This is a sobering reminder of a friendship that I don’t understand how it remained in place for so long, yet, somehow did.
It was middle school and I can’t remember how long Mike and I had been friends at that point. It could have been the beginning or shortly thereafter, but not important. One of the magazines that Mike liked to read in addition to the Playboy magazines that I would by because I looked older than he was The Sharper Image catalog. A now defunct store that had lots of high-tech gadgets (for the time) at ridiculous prices and a real question of whether or not you needed it. The target customer seemed to be people that had enough disposable income to spend on radio controlled 1/8 scale submarines that were shipped in boxes complete with packing material that was consumable popcorn that would be fed to their pet peacocks.
Every once in a while, they would have a gadget or techno-gizmo that would make me salivate. Mike and I would gloss over the pages of The Sharper Image catalog in study hall pointing at the products and saying how cool it would be to have the money to buy them. One of the many things that we put on our list of “lottery purchases” was the Sony WM-701C. Touted as the smallest cassette Walkman at the time (it was literally about the size of a cassette and no more, weighed about the same too). It was sleek, sexy and about $300…many lawns would have to be mowed before I could have it.
Fast forward a couple of days and Mike comes in beaming from ear to ear. In those ears was a new set of headphones. Gone are the grey and yellow Sony Sports Walkman headphones, and in their place, a new set of sleek, black headphones. If these headphones were invited to a black tie event, they wouldn’t have to dress up. Mike plops down at the table and says, “Guess what I got?”
I knew and I knew he knew I knew.
But I had to be the bigger man, feigning excitement and said, “You got the Sony out of the Sharper Image catalog…”
“No, this is the more expensive version my Dad found in the city.”I never understood that with Mike. There was always a one-upmanship with who could spend more money on something. Not only did Mike’s new Walkman have the remote control and MegaBass setting but it also had an FM radio with a digital display. Hate to admit it but I was jealous, but not to the tune of $450 jealous.
“Cool,” I said and went back to my Sony Sports Walkman that, in size, looked like a hippopotamus compared to a meerkat.
A few days later…
Mike comes into study hall and plops down at the table. “You have got to listen to this. I found the tape in the hallway and it is weird. I think the guy’s singing about sex.”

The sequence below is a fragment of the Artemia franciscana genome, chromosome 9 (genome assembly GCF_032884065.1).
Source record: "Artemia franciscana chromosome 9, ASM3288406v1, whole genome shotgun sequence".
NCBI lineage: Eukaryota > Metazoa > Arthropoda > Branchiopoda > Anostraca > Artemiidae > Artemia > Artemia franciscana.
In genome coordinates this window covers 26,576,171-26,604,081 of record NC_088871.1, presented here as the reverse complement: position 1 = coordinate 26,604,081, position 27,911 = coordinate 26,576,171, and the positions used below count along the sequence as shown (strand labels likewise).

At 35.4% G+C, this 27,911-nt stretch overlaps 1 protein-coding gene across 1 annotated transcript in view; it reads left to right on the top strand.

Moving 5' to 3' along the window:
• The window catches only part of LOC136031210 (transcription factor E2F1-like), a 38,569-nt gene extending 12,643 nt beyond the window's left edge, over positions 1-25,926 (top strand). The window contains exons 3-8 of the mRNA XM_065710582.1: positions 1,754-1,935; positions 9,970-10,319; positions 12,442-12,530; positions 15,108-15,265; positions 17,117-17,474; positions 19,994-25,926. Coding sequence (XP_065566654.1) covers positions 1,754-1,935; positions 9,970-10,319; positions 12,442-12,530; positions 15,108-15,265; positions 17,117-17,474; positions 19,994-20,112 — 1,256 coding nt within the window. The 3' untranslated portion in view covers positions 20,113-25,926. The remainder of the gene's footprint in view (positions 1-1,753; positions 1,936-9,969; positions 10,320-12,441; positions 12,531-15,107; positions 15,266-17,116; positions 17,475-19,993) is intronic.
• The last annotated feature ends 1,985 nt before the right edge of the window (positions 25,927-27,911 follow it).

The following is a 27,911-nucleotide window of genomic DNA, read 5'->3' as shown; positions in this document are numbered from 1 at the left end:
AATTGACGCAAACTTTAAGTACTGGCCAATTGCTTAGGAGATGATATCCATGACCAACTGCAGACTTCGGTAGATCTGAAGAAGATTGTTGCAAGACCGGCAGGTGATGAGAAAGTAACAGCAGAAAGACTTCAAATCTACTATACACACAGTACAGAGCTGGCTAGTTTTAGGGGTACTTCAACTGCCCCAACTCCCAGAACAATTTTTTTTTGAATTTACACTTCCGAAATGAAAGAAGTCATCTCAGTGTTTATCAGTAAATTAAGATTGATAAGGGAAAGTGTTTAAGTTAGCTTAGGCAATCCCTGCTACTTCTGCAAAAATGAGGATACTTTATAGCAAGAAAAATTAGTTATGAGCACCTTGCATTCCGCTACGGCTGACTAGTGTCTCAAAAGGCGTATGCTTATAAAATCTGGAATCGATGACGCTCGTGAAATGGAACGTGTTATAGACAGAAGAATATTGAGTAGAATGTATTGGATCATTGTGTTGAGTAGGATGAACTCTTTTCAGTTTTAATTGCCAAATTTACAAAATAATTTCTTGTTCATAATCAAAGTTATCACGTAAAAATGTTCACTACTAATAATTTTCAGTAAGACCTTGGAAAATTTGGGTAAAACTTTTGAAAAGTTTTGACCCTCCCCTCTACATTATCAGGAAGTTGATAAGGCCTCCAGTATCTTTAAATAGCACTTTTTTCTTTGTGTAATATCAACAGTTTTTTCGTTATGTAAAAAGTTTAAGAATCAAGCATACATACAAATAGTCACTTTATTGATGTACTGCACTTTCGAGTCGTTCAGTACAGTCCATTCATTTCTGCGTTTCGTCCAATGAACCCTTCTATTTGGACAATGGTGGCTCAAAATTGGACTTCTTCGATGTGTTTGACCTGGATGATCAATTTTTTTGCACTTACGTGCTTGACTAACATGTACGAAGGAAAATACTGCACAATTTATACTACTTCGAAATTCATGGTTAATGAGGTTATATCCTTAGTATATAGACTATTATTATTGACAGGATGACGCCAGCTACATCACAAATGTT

One thing to know about Mike is that he is the gayest straight person I knew at the time. Had an unhealthy obsession with Debbie Gibson, Elton John and Tears For Fears. Clothes were always fresh and pressed. Shirts always had an alligator or a polo player on them and he smelled like he took a flea dip in Drakkar Noir. He claimed to have a love for the ladies but never seemed to have one on his arm.
I plugged my headphones into his Walkman and he pressed play:
…Cuz I’m the type of nigga that’s built to last
Fuck with me and I’ll put a foot in your ass…
That was all I heard. Mike started to laugh nervously and said, “I don’t like it, but I think it’s pretty funny.”
I didn’t feel the same way as he did. Maybe it was the MegaBass pumping the beats of NWA’s “Gangsta Gangsta” from Straight Outta Compton, or the fact that the little snippet resonated with my angsty teenage self. I don’t know. I had to hear more and asked him if I could borrow the tape, he said, “Here. Have it. It’s not my kind of thing.”
NWA was the first exposure I had to hip hop. I may have heard some other rap groups at the time, but this was the first one that made a real impression. While listening to NWA, I started to feel dirty, like I just found a porn stash in the woods. It felt wrong, but right at the same time.
I listened to that tape until it wore out and eventually broke. I didn’t tell anyone that I was listening to it. Not my parents, not my other friends at school. Not another living soul. I only listened to it with headphones. There were no public performances of this album in my vicinity. It was like having a secret diary that I would pull out when I knew I would be alone. I heard “8 Ball” and “Dopeman” so many times while pushing a lawn mower that getting through the day was made easier by humming along with the words.
After a while, I started to make a real connection with the album. I may not have understood exactly what it was like living in Compton at the time but the album played to me like it was a story. There were characters and stories that allowed me to escape for about an hour at a time.
|1.||Straight Outta Compton||4:19|
|2.||Fuck Tha Police||5:47|
|4.||If It Ain't Ruff||3:35|
|5.||Parental Discretion Iz Advised||5:16|
|6.||8 Ball [Remix]||4:53|
|7.||Something Like That||3:36|
|9.||Compton's In The House [Remix]||5:21|
|10.||I Ain't Tha 1||4:55|
|12.||Quiet On Tha Set||4:00|
|13.||Something 2 Dance 2||3:24|